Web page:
One week before the biggest game of his life, Rick Kelly broke his leg. The senior defensive end’s Yorktown Tiger football career was cut short before he had the chance to finally beat crosstown rival Delta, who had dominated the series in recent years.
The year was 1983 and Brady Hoke was just starting his coaching career at the small Indiana high school as the Tigers’ linebackers’ coach.
That year, in what could be considered a minor miracle, the farm boys from Yorktown beat the city slickers from Delta, 13-12. After the game, Hoke was charged with handing out the game ball, which could’ve gone to the star running back or Hoke’s star pupil linebacker — and both deservedly so.
“I know we’re happy,” Hoke began as he stood in front of the whole team. “But we’ve got one person in the hospital who didn’t get to enjoy this. He’s going to enjoy it.
“This is his!” Hoke shouted, holding the game ball high.
The Tigers erupted. They thought Kelly would eventually get the ball, but once they all boarded the team bus Hoke directed it immediately toward the hospital, the players still sporting their jerseys and pads.
Hoke and a few players marched up the hospital stairs and handed the ball to Kelly.
Nearly 30 years later, Michigan coach Brady Hoke still coaches for his seniors.
His unwavering message: “We’re always going to play and coach for our seniors.”
You heard it after Michigan lost against Michigan State. And after the Wolverines disappointed and tripped against Iowa. And after each game, as the season culminates. Each time the message is strong because it plays on the heartstrings — time is precious.
It’s all about the seniors. And it makes sense.
Hoke’s belief is a program is only as strong as the seniors who lead it. Your best players should be the upperclassmen who are older, stronger and more mature. They know how to handle themselves and prepare off the field. They know the traditions.
Then, when the time comes, they can share their knowledge of work ethic and tradition with the freshmen. The cycle continues. A winning tradition breeds more winning.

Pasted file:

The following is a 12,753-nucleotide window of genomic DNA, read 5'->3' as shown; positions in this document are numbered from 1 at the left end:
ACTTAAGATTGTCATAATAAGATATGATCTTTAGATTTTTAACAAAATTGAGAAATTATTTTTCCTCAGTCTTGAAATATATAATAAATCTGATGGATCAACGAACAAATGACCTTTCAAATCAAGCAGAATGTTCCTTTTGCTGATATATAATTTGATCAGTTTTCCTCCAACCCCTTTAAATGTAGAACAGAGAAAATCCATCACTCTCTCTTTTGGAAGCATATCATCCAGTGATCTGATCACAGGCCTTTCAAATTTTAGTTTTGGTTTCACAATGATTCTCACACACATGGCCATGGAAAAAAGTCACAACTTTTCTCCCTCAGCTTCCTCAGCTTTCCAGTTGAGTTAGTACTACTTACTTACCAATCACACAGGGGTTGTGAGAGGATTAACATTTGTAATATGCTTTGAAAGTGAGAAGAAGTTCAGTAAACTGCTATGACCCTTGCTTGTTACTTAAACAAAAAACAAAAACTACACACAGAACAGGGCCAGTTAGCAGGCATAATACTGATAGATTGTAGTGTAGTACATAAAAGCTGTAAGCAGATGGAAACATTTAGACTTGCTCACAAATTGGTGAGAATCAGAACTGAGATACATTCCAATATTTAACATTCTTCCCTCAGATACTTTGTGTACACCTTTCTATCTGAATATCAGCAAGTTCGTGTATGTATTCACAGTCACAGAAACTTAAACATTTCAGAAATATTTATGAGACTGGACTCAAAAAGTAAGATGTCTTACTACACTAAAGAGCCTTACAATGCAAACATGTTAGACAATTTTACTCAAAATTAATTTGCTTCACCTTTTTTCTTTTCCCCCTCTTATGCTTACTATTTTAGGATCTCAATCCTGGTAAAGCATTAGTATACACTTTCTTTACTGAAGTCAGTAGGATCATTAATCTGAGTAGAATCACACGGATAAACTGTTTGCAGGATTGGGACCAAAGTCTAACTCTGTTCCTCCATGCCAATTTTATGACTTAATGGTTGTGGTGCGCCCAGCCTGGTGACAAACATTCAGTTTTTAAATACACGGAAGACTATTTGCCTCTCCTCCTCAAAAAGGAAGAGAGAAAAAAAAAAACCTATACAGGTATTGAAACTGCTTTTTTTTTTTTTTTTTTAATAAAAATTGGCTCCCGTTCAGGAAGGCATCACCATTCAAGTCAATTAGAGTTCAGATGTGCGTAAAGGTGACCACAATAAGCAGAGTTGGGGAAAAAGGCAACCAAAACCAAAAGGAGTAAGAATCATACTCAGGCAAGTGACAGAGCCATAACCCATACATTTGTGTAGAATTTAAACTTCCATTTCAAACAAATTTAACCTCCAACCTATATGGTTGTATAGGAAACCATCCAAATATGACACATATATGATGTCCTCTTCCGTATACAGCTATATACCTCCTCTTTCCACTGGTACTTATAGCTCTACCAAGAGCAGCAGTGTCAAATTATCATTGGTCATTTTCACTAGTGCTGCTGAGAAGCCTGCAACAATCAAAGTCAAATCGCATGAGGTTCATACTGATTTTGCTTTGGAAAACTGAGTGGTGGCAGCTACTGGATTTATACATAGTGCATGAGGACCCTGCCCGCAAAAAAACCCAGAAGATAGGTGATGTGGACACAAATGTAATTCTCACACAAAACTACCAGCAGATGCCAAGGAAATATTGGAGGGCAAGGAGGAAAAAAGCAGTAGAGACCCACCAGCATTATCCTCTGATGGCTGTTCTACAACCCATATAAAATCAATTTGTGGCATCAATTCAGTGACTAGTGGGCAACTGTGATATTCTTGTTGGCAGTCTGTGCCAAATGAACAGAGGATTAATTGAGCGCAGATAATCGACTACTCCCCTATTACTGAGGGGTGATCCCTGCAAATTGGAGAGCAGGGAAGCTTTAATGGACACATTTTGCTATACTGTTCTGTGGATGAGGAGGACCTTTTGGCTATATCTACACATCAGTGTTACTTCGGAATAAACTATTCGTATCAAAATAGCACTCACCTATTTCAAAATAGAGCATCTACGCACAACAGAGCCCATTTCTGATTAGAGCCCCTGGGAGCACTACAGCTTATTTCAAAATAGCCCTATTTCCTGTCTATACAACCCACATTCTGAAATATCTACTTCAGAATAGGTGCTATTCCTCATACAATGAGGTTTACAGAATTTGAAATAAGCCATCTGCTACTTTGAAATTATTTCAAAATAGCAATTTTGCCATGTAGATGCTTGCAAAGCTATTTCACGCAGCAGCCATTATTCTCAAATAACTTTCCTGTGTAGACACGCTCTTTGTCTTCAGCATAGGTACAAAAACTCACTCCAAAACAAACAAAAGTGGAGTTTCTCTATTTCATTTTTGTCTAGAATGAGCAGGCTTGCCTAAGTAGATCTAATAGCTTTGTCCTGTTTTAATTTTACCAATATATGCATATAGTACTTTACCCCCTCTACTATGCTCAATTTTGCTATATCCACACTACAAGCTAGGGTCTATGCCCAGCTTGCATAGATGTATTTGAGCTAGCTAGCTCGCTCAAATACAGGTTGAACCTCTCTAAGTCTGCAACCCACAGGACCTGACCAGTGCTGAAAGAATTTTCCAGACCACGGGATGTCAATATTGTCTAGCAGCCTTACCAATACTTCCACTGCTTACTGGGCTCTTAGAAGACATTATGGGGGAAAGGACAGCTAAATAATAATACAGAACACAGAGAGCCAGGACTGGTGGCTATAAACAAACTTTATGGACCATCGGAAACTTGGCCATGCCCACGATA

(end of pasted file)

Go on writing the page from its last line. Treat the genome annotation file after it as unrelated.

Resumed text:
But what do you do when you inherit a senior class that has known nothing but late-season disappointment since it stepped on campus? With this Michigan team, Hoke had to win them over first, which wasn’t too hard. With their clock ticking, the seniors didn’t waste time buying into a coach who wanted to help them change their legacy.
So he let them take charge.
Some are leaders in the traditional sense. Ryan Van Bergen gets vocal during practice. David Molk rallied the offense before the fourth quarter Saturday.
Then there’s the quiet type, who’d rather show you how to act. Like Martavious Odoms, whose once-promising career became littered with injuries, and who rebounded from a broken arm this year to catch the game-icing touchdown pass against the Fighting Illini.
Hoke meets with his seniors twice a week to gauge the pulse of the team. Since the Michigan State loss, their talks have focused on staying strong as leaders.
“It’s just about not being a flash in the pan,” Van Bergen said. “As far as, the seniors have given so much of themselves, everyone included, through January all the way to now. And it’s draining, it really is. It’s hard to do because you have to go outside your expectations and do extra things. So you kind of hit a wall during the season a little bit.
“I think (Hoke) sensed that. He kind of said, ‘You guys could be the best senior class to play at Michigan. Not because you guys inherited a great bunch of guys, but because you made them great.’ ”
To avoid the second-half slide after a 6-0 start — to make sure their senior year was special — the leaders of each position group took charge to do that little “extra” Van Bergen was talking about. All season long. That means extra film, extra lifts, extra workouts — extra everything.
(Don’t worry. It’s not breaking compliance rules. It’s all player-led.)
Mike Martin and Van Bergen had the defensive linemen come in three extra days a week to work on their hands. Junior quarterback and offensive leader Denard Robinson called in the wide receivers. Defensive backs worked on seven-on-seven drills.
Through the sweat, a bond was built.
“I like how they like each other,” Hoke said two weeks ago, after his team beat Purdue. “Maybe that’s corny or whatever, but from where I sit, I’ve liked that they respect each other and they want to play for each other, in my opinion. It shows.”
The system is set up for success — the underclassmen want to prove themselves; the upperclassmen want to leave a mark. Accountability matters.
These seniors decided to go the extra mile to change the status quo of recent years, and they were rewarded Saturday with their eighth win this season — the most for a Michigan team since 2007.
Maybe they’ll finish with eight wins. Maybe nine. Maybe 10. Maybe they’ll get a chance at 11, if they’re lucky. But what should make Hoke smile is how Martin and Van Bergen took over the Illinois game on defense. His seniors led and everyone else followed.
“It shows that what you’ve been doing, this is how it pays off,” Van Bergen said. “This is how things will happen for you if this is how hard you work.
“I think that’s a great message to the younger guys too. I’m gone next year but the legacy — if you do this in the offseason and you work this hard, this will be how successful you are.”
—Rohan can be reached at firstname.lastname@example.org or on Twitter @TimRohan.